This remarkable memoir is the classic account of the transgender journey. It is all the more extraordinary because it is the life story of a figure who, it seemed, seamlessly and publicly charted a course through the English establishment - James Morris, outstanding journalist, historian and travel writer, famed for a peerless writing style. But all the while he was concealing a very different inner world: from the age of four he felt that, despite his body, he was really a girl.
Determined to be true to an undeniable inner impulse, James Morris, in his 40s, became Jan Morris. It was the 1970s, a time and culture far from our 21st century, where such matters have now become commonplace. What was it that impelled him to take such a frightening and irrevocable step? He faced the mental and physical challenges - the operation had to be done in Morocco and, as a well-known figure, attention from the world media could not be avoided. What pressures would that put on the family - a loving wife and growing children living in a North Wales village? But that inner impulse could not be denied.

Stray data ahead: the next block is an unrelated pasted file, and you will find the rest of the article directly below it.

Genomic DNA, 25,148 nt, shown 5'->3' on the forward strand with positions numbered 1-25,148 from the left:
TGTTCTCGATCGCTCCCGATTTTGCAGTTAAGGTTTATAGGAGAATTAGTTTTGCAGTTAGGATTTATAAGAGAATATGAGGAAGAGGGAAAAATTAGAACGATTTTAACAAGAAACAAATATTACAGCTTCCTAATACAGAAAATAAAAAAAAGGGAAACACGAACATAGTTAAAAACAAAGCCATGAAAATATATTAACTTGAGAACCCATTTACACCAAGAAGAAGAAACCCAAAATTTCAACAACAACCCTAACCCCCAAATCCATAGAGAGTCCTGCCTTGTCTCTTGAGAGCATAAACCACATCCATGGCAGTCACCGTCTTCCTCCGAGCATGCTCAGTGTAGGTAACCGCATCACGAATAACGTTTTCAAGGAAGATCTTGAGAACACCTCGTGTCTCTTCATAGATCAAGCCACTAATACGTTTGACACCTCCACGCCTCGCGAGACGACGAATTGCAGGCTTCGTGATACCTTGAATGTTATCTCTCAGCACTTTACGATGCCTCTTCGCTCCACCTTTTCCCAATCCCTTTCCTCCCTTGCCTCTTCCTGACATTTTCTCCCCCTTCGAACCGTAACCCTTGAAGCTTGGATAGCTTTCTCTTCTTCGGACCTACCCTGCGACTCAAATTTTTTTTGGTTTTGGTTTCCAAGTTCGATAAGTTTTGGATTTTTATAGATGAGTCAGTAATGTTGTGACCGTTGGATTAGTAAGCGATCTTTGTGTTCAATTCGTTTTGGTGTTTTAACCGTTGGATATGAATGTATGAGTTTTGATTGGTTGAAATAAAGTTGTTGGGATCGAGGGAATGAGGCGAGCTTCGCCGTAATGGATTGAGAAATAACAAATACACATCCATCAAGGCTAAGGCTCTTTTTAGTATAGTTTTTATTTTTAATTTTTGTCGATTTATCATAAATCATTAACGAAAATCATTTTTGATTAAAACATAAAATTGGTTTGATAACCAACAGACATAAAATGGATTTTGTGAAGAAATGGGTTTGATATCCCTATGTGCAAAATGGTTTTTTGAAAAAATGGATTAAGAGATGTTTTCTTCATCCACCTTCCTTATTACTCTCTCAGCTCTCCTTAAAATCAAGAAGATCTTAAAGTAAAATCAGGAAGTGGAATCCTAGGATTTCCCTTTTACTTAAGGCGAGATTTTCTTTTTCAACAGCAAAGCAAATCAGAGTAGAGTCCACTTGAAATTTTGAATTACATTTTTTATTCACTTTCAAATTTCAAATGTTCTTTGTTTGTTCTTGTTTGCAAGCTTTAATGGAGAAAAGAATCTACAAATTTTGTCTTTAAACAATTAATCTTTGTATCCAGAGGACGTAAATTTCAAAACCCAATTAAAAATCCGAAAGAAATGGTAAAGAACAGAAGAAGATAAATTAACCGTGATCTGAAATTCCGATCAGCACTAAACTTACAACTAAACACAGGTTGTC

Jan Morris tells the story in a clear and honest manner, without a trace of sentimentality or sensationalism. She recounts the emotional, physical, sexual and social issues that abound on such a journey in detail and, through this highly personal memoir, presents a memorable insight into the 'conundrum'. Jan is modest by nature, and it is only by implication that one becomes aware of the immense courage and integrity needed to see the transition through.
This is a deeply moving, beautifully written, unforgettable memoir. Sensational - yes, in a quiet way. Revealing - yes; no punches are pulled. But in the end, it is humane and uplifting.
Jan Morris, now in her 90s, has written a new introduction for this recording. Roy McMillan has recorded Morris' major historical work, the Pax Britannica trilogy (available on Audible), and is the ideal reader for Conundrum.